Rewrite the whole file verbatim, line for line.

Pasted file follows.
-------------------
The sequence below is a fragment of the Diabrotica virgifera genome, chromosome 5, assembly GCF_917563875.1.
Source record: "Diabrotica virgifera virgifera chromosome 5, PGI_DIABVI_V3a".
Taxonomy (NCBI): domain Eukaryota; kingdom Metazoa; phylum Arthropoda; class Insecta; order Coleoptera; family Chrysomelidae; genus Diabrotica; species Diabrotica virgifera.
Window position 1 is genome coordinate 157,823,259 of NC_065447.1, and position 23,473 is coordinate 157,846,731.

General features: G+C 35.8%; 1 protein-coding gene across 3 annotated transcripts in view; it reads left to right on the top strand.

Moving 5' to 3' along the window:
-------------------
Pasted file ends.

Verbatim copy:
The sequence below is a fragment of the Diabrotica virgifera genome, chromosome 5, assembly GCF_917563875.1.
Source record: "Diabrotica virgifera virgifera chromosome 5, PGI_DIABVI_V3a".
Taxonomy (NCBI): domain Eukaryota; kingdom Metazoa; phylum Arthropoda; class Insecta; order Coleoptera; family Chrysomelidae; genus Diabrotica; species Diabrotica virgifera.
Window position 1 is genome coordinate 157,823,259 of NC_065447.1, and position 23,473 is coordinate 157,846,731.

General features: G+C 35.8%; 1 protein-coding gene across 3 annotated transcripts in view; it reads left to right on the top strand.

Moving 5' to 3' along the window: